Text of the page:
Tumors of the scaphoid are rare, and some can cause pathological fractures. No cases of pathological fractures of the scaphoid have been reported in children. The most common treatment for pathologic fractures of the scaphoid bone associated with a benign lesion in adults is surgical, with intralesional curettage associated with autologous bone grafting and internal fixation.Patient concerns:
A 10-year-old boy presented with wrist pain after falling from his height.Diagnoses:
X-ray, CT-scan and MRI showed a pathological undisplaced fracture of the scaphoid on a benign lytic lesion.Interventions:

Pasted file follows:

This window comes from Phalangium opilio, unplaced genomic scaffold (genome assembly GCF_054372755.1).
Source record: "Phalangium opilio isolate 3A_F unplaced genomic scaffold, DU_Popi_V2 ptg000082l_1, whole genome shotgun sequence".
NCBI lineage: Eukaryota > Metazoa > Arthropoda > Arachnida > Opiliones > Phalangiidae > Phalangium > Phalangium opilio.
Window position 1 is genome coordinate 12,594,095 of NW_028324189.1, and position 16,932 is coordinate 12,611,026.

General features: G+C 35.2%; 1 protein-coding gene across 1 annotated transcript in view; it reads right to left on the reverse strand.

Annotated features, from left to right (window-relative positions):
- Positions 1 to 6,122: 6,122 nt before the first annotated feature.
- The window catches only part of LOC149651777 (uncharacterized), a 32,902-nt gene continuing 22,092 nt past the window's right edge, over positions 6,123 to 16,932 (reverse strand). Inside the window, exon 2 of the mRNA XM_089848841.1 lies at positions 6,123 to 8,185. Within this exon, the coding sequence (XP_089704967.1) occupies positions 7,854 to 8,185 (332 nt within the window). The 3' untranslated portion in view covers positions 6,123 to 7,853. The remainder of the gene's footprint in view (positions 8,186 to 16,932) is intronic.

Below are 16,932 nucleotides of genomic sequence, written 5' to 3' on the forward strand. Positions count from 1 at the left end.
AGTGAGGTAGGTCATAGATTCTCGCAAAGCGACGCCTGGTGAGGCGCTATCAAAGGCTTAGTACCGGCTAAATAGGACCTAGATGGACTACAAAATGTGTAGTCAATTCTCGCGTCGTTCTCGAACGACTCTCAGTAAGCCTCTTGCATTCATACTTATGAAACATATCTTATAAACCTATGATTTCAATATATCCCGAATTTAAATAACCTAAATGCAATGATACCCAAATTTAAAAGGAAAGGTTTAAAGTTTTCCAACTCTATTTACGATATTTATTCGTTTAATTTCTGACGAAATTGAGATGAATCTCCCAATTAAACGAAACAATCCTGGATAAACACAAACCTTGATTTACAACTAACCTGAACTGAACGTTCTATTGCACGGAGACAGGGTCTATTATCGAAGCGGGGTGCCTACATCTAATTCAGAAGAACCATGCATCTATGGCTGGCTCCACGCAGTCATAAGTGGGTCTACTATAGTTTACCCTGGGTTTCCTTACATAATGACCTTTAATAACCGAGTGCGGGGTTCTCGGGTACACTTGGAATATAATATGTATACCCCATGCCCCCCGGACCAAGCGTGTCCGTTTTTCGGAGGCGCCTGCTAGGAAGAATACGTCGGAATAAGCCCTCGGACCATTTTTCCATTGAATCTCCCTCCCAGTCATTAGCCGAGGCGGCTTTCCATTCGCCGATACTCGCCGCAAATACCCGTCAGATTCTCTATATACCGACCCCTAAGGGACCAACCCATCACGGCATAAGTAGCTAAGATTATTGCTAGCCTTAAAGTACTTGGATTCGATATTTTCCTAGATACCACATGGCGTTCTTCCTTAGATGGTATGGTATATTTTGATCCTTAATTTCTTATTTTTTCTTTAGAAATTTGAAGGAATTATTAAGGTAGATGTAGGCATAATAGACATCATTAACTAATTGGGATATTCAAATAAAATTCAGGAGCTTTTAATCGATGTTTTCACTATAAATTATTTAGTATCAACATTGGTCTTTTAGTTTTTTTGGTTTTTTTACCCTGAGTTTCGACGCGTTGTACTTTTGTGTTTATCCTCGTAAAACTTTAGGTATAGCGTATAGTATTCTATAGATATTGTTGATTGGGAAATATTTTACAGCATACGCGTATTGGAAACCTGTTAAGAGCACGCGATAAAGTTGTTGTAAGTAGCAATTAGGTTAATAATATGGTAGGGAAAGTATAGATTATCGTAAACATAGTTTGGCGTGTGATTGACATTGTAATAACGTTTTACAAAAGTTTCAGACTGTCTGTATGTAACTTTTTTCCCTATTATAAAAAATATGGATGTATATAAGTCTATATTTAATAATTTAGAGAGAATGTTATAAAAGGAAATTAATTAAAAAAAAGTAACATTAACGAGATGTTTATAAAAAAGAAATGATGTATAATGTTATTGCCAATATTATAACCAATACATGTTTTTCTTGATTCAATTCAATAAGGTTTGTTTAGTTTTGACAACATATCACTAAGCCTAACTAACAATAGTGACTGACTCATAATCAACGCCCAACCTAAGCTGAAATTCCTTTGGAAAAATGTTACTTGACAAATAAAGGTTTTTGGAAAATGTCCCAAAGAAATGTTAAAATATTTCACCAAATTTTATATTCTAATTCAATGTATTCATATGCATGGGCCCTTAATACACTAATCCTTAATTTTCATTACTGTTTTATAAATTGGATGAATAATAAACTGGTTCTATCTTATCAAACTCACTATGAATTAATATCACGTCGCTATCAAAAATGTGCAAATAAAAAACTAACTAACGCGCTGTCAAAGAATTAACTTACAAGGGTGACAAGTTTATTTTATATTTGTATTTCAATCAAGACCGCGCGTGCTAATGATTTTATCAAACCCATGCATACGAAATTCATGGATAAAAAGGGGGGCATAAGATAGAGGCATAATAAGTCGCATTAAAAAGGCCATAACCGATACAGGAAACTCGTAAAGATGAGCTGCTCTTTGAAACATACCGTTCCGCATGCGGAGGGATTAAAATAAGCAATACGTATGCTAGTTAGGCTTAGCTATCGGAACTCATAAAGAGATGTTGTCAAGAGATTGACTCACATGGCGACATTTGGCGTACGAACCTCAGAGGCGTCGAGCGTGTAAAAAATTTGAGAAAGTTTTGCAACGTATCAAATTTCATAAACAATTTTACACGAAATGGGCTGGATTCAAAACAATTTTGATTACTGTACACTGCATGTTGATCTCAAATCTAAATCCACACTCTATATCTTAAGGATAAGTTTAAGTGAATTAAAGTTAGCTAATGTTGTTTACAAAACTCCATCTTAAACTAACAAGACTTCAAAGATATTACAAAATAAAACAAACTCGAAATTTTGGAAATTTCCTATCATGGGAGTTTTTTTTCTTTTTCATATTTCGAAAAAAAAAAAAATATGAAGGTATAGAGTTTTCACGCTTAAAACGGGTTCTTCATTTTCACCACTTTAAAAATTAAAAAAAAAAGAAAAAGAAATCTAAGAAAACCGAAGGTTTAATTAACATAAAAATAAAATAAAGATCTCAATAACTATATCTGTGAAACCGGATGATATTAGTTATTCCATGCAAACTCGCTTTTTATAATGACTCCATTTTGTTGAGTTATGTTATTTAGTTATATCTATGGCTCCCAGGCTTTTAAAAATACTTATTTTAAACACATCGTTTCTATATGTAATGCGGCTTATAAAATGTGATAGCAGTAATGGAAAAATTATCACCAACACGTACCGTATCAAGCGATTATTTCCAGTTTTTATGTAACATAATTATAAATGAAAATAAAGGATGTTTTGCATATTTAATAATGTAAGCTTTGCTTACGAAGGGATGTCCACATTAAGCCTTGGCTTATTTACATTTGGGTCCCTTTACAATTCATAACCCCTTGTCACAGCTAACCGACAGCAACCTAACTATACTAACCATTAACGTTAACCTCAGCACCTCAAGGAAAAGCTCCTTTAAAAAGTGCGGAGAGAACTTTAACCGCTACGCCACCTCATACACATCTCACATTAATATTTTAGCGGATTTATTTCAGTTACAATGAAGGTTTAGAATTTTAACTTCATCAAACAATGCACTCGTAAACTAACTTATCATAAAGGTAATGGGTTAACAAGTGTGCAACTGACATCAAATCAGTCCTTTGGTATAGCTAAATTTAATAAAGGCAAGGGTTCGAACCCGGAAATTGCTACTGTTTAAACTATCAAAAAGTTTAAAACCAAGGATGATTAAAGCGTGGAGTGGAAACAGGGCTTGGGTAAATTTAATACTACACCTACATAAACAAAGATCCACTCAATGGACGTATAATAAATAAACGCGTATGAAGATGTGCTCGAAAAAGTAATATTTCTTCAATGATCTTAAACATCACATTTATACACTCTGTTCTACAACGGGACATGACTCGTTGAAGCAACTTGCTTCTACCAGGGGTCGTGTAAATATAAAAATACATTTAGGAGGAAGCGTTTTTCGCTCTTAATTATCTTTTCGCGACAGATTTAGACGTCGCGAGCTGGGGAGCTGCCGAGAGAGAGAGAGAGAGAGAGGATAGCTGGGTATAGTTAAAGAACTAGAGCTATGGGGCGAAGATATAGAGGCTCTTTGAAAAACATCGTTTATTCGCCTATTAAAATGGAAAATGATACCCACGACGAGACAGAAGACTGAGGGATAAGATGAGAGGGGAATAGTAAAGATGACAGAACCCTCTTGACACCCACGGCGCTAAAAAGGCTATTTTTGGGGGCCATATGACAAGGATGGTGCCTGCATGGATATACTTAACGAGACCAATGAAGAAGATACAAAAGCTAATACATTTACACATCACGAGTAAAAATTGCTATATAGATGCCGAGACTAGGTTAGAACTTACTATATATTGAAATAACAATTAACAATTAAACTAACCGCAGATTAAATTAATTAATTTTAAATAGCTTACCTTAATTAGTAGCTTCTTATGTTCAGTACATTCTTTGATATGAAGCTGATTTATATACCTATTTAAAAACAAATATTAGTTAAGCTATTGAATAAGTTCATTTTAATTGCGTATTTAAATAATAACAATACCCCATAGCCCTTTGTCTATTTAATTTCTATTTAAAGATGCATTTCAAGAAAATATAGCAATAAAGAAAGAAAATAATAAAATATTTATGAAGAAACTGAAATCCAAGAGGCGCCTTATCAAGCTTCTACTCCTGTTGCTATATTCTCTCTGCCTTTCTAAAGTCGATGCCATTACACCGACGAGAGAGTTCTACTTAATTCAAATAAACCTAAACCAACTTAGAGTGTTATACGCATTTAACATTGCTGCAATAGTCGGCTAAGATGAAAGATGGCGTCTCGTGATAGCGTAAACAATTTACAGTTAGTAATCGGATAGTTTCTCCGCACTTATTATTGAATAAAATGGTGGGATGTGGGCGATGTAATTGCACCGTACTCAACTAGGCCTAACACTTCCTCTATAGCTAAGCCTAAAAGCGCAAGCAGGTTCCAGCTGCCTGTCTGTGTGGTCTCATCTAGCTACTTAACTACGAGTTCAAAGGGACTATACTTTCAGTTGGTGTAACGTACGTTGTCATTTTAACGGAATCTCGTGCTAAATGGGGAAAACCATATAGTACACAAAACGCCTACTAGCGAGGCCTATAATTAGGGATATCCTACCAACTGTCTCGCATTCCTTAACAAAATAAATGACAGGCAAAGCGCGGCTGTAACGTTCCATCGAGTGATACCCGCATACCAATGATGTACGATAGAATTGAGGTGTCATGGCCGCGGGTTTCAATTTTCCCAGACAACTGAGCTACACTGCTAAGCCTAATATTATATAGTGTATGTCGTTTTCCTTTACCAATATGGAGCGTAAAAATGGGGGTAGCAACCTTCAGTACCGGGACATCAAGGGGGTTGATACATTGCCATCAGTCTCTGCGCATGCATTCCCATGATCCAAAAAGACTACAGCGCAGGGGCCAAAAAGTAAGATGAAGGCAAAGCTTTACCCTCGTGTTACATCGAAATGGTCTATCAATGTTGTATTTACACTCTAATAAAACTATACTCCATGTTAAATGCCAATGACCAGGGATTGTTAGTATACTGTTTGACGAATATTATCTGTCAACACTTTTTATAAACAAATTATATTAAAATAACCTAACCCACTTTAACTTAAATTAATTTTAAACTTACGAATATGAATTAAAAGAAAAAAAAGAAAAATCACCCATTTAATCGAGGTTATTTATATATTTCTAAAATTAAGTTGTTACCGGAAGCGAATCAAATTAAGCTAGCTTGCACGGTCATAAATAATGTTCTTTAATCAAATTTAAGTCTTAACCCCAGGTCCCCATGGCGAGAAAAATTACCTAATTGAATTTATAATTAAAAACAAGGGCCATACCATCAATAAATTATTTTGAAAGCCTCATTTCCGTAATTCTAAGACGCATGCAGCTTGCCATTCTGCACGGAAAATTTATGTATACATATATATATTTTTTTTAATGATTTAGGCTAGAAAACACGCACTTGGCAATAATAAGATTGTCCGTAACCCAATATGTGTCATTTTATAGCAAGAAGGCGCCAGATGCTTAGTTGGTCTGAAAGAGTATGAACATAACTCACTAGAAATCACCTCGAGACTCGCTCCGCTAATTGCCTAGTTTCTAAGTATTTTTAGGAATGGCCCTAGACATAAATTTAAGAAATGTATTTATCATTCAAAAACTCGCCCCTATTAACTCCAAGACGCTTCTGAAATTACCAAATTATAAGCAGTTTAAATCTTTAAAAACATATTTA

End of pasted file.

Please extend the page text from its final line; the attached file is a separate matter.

The arm was immobilized in a below-elbow cast.Outcomes:
The fracture healed within 4 months of immobilization. 3 years after the fracture, the functional status was normal, and the lytic lesion could not be seen on radiographs.Lessons:
Retrospectively, the most probable etiology was a ganglion cyst. Our case suggests that some pathological fractures of the scaphoid may not need surgery, especially not in children.